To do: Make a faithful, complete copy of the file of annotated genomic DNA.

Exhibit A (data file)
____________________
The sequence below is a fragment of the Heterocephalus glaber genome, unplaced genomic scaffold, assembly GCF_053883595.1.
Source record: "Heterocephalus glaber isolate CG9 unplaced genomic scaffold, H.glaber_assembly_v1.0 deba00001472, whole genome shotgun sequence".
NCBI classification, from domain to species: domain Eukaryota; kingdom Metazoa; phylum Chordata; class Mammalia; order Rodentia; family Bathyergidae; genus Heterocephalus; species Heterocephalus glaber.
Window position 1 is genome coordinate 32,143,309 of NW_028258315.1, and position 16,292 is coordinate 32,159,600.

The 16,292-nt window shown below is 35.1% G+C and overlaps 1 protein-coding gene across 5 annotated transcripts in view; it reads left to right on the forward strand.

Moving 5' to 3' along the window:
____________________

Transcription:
The sequence below is a fragment of the Heterocephalus glaber genome, unplaced genomic scaffold, assembly GCF_053883595.1.
Source record: "Heterocephalus glaber isolate CG9 unplaced genomic scaffold, H.glaber_assembly_v1.0 deba00001472, whole genome shotgun sequence".
NCBI classification, from domain to species: domain Eukaryota; kingdom Metazoa; phylum Chordata; class Mammalia; order Rodentia; family Bathyergidae; genus Heterocephalus; species Heterocephalus glaber.
Window position 1 is genome coordinate 32,143,309 of NW_028258315.1, and position 16,292 is coordinate 32,159,600.

The 16,292-nt window shown below is 35.1% G+C and overlaps 1 protein-coding gene across 5 annotated transcripts in view; it reads left to right on the forward strand.

Moving 5' to 3' along the window: